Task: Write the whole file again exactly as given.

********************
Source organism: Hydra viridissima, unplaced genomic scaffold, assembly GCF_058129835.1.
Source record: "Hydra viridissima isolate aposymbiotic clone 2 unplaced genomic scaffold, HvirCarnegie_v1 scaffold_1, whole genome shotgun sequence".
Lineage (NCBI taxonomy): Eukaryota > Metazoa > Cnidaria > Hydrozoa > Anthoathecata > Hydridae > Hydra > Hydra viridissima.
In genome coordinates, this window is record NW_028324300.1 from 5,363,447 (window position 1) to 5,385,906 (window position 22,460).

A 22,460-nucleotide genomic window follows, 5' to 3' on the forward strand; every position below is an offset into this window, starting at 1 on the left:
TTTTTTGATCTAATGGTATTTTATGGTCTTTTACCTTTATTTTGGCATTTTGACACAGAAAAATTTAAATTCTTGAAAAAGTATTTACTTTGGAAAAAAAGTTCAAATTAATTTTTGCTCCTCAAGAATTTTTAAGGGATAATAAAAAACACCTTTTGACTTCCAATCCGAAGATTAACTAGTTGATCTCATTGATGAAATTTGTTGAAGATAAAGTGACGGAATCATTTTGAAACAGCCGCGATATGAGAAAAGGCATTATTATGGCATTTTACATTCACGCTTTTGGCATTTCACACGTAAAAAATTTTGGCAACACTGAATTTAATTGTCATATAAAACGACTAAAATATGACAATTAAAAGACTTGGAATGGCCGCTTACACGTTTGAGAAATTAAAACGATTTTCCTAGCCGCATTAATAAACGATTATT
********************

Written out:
Source organism: Hydra viridissima, unplaced genomic scaffold, assembly GCF_058129835.1.
Source record: "Hydra viridissima isolate aposymbiotic clone 2 unplaced genomic scaffold, HvirCarnegie_v1 scaffold_1, whole genome shotgun sequence".
Lineage (NCBI taxonomy): Eukaryota > Metazoa > Cnidaria > Hydrozoa > Anthoathecata > Hydridae > Hydra > Hydra viridissima.
In genome coordinates, this window is record NW_028324300.1 from 5,363,447 (window position 1) to 5,385,906 (window position 22,460).

A 22,460-nucleotide genomic window follows, 5' to 3' on the forward strand; every position below is an offset into this window, starting at 1 on the left:
TTTTTTGATCTAATGGTATTTTATGGTCTTTTACCTTTATTTTGGCATTTTGACACAGAAAAATTTAAATTCTTGAAAAAGTATTTACTTTGGAAAAAAAGTTCAAATTAATTTTTGCTCCTCAAGAATTTTTAAGGGATAATAAAAAACACCTTTTGACTTCCAATCCGAAGATTAACTAGTTGATCTCATTGATGAAATTTGTTGAAGATAAAGTGACGGAATCATTTTGAAACAGCCGCGATATGAGAAAAGGCATTATTATGGCATTTTACATTCACGCTTTTGGCATTTCACACGTAAAAAATTTTGGCAACACTGAATTTAATTGTCATATAAAACGACTAAAATATGACAATTAAAAGACTTGGAATGGCCGCTTACACGTTTGAGAAATTAAAACGATTTTCCTAGCCGCATTAATAAACGATTATT